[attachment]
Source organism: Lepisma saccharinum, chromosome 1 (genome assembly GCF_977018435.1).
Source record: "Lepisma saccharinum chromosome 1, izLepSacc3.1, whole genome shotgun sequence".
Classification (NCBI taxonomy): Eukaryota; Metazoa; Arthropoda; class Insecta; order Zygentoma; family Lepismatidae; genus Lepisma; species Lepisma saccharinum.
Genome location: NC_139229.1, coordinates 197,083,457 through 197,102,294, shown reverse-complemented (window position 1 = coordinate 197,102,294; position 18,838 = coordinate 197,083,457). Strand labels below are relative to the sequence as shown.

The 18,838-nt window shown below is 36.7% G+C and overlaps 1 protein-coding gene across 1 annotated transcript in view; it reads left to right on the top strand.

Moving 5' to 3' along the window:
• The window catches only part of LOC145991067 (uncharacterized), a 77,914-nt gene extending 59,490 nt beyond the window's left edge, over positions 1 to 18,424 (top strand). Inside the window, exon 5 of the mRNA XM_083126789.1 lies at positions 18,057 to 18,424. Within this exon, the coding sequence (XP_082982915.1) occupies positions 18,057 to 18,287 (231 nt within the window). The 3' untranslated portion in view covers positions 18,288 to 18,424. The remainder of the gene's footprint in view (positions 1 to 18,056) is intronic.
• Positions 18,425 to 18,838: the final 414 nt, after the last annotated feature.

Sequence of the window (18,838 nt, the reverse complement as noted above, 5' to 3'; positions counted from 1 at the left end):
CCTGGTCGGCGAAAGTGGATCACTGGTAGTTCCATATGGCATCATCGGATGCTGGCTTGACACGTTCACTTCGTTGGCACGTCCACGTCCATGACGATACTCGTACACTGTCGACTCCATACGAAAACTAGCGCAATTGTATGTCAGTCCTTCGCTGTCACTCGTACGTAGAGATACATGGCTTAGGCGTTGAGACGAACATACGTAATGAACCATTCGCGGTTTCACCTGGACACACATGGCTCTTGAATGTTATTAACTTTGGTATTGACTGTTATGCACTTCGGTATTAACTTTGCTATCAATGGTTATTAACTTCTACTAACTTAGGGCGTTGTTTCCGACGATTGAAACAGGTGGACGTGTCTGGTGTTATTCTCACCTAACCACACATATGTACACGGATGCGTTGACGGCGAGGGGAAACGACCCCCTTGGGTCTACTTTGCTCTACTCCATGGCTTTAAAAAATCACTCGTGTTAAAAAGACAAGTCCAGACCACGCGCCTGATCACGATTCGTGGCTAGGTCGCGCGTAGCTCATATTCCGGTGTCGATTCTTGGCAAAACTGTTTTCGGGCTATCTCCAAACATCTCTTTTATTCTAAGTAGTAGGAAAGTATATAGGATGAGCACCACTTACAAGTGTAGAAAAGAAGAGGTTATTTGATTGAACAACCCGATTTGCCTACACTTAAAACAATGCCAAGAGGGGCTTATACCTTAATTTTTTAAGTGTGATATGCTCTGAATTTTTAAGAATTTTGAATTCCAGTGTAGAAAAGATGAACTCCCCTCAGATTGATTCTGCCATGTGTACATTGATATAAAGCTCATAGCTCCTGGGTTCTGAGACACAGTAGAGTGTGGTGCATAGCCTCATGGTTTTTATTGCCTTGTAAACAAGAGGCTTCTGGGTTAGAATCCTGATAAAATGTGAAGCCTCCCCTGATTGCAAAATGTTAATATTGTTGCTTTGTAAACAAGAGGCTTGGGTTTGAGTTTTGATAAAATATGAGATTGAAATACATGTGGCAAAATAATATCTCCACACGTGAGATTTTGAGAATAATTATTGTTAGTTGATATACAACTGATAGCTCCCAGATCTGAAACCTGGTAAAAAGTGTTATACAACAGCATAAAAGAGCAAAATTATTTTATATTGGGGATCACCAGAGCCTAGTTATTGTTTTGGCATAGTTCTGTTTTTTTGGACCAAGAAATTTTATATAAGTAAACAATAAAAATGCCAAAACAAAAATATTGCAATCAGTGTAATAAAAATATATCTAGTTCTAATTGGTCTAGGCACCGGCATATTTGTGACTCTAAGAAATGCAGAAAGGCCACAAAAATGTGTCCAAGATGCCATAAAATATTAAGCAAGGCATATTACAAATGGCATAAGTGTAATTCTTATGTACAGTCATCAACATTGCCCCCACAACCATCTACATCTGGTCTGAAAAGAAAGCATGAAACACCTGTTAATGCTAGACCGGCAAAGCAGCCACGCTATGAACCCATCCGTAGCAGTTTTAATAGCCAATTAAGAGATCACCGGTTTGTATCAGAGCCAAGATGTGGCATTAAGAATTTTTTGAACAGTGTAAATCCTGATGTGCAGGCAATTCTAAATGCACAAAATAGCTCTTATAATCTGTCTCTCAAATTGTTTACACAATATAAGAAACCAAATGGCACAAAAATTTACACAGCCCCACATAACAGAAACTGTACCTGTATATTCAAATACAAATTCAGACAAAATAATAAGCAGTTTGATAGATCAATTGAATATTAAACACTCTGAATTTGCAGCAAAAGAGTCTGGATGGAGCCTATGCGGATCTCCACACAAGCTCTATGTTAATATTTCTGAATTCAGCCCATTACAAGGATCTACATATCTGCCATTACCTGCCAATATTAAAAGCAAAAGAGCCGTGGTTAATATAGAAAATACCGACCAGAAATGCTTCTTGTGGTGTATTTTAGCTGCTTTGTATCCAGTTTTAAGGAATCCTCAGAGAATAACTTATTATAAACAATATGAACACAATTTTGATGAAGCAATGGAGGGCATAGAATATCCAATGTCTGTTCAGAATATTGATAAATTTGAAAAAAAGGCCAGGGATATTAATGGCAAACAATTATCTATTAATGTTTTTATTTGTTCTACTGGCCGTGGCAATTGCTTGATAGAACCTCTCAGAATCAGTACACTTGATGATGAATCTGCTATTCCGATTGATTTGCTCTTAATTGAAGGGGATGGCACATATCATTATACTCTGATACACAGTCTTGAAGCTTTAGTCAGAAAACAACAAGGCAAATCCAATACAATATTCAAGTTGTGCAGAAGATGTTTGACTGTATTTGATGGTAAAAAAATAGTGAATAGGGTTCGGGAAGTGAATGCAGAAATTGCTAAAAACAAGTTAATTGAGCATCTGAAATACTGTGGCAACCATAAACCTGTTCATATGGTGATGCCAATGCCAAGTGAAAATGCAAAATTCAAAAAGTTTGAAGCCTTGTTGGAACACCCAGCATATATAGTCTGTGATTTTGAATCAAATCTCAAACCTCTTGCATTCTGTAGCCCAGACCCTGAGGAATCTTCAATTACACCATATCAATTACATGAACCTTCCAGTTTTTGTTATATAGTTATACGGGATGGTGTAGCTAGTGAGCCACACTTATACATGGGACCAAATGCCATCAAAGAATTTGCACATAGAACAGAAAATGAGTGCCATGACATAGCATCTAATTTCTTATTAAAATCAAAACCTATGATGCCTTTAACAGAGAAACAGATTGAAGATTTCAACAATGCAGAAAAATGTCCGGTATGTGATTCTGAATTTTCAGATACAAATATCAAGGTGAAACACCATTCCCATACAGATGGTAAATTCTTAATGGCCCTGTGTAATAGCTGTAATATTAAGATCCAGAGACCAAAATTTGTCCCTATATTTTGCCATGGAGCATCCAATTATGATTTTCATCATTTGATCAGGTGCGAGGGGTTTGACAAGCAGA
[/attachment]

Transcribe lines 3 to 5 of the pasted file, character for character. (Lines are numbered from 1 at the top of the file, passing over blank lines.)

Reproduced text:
Classification (NCBI taxonomy): Eukaryota; Metazoa; Arthropoda; class Insecta; order Zygentoma; family Lepismatidae; genus Lepisma; species Lepisma saccharinum.
Genome location: NC_139229.1, coordinates 197,083,457 through 197,102,294, shown reverse-complemented (window position 1 = coordinate 197,102,294; position 18,838 = coordinate 197,083,457). Strand labels below are relative to the sequence as shown.

The 18,838-nt window shown below is 36.7% G+C and overlaps 1 protein-coding gene across 1 annotated transcript in view; it reads left to right on the top strand.